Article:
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1957 Baseball Season


In 1957 the world discovered Hank Aaron and the Milwaukee Braves. Prior to the 1957 baseball season -- with the Yankees, Giants, and Dodgers claiming every flag in sight thus far in the 1950s -- fans had felt that baseball existed only in New York.

Hank Aaron
In 1957 the world
discovered the great
Hank Aaron.

After managing the Pirates to three straight last-place finishes, Fred Haney took over as the Braves skipper midway through the 1956 season. The Braves found the aging Dodgers ripe for the picking in '57. In another of his many magnificent years, Aaron earned the Most Valuable Player Award on his league-leading 44 homers and 132 RBI and his .322 average. Eddie Mathews contributed 32 homers and Red Schoendienst, picked up in a trade, hit .310. Although the Braves lost Bill Bruton and Joe Adcock to injury, they did have Wes Covington (21 homers) and Bob Hazle (.403 in 134 at-bats).

The Braves' pitching staff was strong as well, paced by the Big Three of Cy Young Award-winner Warren Spahn (21-11, 2.69 ERA), Lew Burdette (17-9, 3.71 ERA), and Bob Buhl (18-7, 2.74 ERA). When help was needed in the bullpen, Haney brought out Don McMahon (nine saves, 1.53 ERA).

Milwaukee took the flag at 95-59, 8 games ahead of the Cardinals (who had batting champ Stan Musial with a .351 average) and 11 ahead of the Dodgers (who had the top two ERA men in Johnny Podres and Don Drysdale).

Although superstar Willie Mays hit 35 homers and led the league in steals with 3-8, New York finished 26 games behind. Last-place Chicago had its own hitting sensation in Ernie Banks, who smacked 43 homers.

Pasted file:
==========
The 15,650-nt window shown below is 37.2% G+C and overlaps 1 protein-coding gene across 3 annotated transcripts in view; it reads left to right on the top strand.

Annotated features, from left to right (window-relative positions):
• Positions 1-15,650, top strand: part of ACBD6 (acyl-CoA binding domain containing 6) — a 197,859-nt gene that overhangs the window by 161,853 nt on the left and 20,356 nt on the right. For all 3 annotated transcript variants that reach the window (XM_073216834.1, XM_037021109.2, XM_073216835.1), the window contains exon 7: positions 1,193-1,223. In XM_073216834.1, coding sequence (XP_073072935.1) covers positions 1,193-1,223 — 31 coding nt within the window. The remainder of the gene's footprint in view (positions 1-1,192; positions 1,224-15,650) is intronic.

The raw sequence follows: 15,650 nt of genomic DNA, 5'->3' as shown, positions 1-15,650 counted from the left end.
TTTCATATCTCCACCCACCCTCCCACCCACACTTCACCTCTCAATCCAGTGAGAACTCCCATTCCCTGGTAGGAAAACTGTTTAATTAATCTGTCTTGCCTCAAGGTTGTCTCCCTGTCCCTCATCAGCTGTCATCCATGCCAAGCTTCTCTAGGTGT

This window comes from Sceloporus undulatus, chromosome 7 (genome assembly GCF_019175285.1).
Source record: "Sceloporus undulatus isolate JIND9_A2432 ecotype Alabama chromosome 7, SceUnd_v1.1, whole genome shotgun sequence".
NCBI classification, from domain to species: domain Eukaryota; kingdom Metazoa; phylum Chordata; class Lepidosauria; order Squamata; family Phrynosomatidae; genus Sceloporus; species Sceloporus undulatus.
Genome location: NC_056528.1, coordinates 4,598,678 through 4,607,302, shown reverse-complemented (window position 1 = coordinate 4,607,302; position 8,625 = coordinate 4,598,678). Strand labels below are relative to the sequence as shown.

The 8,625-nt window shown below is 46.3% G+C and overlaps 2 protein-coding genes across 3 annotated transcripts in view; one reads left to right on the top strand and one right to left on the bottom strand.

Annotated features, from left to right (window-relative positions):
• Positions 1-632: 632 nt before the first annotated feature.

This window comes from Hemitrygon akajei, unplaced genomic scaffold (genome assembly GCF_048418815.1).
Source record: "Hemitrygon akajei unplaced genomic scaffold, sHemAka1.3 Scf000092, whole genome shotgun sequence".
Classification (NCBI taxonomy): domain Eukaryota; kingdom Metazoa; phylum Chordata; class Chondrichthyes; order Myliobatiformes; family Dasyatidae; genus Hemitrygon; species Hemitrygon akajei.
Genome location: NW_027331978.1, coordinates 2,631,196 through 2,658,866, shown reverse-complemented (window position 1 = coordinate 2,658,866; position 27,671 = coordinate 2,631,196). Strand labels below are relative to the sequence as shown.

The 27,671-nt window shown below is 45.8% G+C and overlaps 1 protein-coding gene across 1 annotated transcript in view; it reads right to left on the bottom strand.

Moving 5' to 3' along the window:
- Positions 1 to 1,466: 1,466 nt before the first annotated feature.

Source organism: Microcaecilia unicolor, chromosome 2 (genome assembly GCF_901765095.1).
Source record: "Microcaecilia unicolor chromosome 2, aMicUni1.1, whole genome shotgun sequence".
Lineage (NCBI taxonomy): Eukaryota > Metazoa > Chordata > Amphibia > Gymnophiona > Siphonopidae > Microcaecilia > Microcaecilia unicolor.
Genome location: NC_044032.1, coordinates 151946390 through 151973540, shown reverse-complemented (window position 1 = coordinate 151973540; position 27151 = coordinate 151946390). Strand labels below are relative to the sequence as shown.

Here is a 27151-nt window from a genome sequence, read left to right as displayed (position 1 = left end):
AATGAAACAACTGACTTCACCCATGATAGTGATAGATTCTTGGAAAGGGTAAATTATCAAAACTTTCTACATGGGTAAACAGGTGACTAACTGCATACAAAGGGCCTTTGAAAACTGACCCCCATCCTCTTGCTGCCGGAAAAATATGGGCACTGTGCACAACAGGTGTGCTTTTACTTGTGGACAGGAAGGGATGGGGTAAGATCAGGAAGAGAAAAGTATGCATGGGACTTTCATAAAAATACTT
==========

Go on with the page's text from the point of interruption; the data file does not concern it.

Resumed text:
In the American League, the White Sox took an early lead, thanks to Luis Aparicio, Nellie Fox, and Minnie Minoso. The Yankee bats then took over, and New York breezed to the pennant. Mickey Mantle won another MVP title with a .365 average and 34 home runs. Yogi Berra went downtown 24 times, while Bill Skowron (.304) and Rookie of the Year Tony Kubek (.297) were reliable bats.

With Whitey Ford having a sub-par year on the hill, manager Casey Stengel needed steady hurling from Tom Sturdivant (16-6, 2.54 ERA), a strong comeback of Bob Turley (13-6, 2.71 ERA), and the acquisition of Kansas City's Bobby Shantz (11-5, a league-best 2.45 ERA). The Yankees, 98-56 on the season, took the flag from the White Sox-and 20-game winner Billy Pierce, who tied with Detroit's Jim Bunning for the lead in victories -- by 8 games.

Although Boston finished a distant third, 39-year-old Ted Williams hit a loop-high .388 with 38 home runs to become the oldest batting champion ever. Cleveland, which had lost Al Rosen and Bob Feller to retirement, lost southpaw phenom Herb Score on May 7 when he was hit in the face by Gil McDougald's line drive. Although Washington's Roy Sievers led the league with 42 homers and 114 RBI, the Senators brought up the rear.

The 1957 World Series opened in New York, with Ford tossing a five-hitter and the Yankees winning 34. The Braves took the second game in Yankee Stadium behind Burdette's 4-2 complete game triumph. Kubek hit two homers as the Yanks romped to a 12-3 score in game three, and the Braves took game four 7-5 on Mathews's three-run homer in the tenth inning.

Although Burdette out-dueled Ford by one in game five, the Yanks evened the 1957 World Series with a 3-2 win in game six. Burdette pitched his third complete game of the Series in game seven, as the Braves won 5-0 to take the Championship flag out of the Big Apple for the first time since 1948.

The title was not all that New York lost that year. Citing inefficient ballparks and a lack of parking facilities, the owners of the Dodgers and Giants ballclubs moved their teams to California at season's end.

The next page provides headlines and summaries for some of the top stories of the 1962 baseball season.

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